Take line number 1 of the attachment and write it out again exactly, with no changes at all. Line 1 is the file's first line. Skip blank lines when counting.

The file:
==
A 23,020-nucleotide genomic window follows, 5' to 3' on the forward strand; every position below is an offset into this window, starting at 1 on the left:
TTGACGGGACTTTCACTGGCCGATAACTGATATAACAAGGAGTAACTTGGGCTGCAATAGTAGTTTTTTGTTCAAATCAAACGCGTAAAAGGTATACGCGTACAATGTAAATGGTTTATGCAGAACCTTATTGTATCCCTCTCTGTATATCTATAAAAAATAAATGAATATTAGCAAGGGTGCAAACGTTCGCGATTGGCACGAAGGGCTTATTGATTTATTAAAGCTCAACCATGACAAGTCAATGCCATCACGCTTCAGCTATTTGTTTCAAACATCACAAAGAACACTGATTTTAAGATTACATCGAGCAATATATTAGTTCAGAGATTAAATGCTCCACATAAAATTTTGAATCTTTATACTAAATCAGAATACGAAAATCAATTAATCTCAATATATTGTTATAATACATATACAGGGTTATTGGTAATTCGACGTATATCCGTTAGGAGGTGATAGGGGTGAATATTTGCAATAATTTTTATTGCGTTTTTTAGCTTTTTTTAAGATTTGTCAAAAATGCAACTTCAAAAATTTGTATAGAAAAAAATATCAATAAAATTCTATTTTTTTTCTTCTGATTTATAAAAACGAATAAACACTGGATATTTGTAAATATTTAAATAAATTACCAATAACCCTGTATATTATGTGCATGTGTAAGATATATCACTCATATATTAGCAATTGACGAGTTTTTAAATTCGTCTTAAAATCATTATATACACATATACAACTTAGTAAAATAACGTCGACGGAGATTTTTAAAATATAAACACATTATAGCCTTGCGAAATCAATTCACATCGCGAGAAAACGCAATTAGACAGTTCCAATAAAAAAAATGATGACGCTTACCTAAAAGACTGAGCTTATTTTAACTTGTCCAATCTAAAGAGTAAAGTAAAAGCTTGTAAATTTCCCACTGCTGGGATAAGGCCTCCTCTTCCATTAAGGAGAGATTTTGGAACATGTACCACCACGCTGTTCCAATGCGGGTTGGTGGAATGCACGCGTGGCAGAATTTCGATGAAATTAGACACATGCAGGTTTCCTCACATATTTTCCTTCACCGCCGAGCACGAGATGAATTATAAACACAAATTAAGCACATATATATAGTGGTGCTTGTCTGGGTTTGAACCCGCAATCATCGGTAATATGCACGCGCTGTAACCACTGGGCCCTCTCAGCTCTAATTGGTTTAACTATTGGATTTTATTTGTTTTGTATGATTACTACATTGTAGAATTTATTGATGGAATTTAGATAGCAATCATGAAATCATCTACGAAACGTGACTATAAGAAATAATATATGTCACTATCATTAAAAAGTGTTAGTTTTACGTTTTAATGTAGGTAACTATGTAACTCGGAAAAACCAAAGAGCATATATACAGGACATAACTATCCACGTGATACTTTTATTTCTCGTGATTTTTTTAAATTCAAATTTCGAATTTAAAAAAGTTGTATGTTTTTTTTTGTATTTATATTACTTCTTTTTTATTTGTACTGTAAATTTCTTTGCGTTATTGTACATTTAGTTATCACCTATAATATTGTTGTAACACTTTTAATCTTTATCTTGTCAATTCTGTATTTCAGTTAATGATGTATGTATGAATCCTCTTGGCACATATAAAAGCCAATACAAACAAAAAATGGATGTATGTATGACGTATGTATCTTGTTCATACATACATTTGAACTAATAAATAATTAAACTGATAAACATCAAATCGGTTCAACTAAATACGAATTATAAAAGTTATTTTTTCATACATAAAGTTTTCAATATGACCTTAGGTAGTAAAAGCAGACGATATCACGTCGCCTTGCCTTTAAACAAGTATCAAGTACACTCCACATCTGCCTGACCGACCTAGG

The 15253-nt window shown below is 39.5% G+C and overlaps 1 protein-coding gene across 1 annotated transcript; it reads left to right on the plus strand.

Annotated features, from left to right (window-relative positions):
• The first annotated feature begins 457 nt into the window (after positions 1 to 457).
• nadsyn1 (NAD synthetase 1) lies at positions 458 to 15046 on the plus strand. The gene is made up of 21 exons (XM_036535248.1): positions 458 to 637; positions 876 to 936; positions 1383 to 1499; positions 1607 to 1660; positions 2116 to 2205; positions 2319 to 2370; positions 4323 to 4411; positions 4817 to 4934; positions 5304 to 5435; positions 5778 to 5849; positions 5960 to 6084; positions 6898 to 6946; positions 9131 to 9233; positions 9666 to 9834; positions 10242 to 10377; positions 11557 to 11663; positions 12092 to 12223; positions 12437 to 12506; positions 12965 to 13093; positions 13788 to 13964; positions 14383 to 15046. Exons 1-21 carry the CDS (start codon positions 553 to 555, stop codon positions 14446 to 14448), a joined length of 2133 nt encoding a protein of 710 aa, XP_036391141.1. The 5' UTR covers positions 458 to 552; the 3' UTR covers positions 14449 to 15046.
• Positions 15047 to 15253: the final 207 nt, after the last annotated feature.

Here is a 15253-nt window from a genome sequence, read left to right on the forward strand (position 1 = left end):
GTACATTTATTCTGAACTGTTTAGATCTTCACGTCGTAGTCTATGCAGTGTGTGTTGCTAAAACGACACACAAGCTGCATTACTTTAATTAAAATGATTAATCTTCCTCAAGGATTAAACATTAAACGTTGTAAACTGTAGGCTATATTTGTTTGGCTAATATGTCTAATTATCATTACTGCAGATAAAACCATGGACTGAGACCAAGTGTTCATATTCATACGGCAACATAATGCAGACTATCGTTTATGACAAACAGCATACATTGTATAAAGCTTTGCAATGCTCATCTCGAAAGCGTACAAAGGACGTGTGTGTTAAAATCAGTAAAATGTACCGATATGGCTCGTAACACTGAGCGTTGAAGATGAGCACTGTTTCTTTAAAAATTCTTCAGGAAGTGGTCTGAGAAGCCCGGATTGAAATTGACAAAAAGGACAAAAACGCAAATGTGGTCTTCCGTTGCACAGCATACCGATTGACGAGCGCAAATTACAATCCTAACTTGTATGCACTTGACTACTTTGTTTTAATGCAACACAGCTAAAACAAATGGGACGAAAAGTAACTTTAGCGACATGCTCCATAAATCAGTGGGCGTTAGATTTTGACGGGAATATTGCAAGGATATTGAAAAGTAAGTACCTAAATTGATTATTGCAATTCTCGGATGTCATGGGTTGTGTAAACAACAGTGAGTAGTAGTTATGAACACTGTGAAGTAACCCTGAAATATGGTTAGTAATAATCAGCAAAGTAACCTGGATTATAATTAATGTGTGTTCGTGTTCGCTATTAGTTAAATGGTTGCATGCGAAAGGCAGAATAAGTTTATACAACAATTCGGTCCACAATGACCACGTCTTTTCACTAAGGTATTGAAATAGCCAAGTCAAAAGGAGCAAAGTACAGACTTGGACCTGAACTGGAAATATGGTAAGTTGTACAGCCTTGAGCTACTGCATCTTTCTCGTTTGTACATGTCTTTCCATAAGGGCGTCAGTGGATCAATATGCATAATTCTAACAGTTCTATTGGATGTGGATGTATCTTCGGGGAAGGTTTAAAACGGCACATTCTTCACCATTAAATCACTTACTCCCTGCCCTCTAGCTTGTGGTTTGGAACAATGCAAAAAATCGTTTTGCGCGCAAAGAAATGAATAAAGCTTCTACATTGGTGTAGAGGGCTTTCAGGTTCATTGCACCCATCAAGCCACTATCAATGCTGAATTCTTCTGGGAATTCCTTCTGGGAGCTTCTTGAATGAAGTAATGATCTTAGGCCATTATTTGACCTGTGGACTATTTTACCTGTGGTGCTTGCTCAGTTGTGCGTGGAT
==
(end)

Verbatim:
A 23,020-nucleotide genomic window follows, 5' to 3' on the forward strand; every position below is an offset into this window, starting at 1 on the left: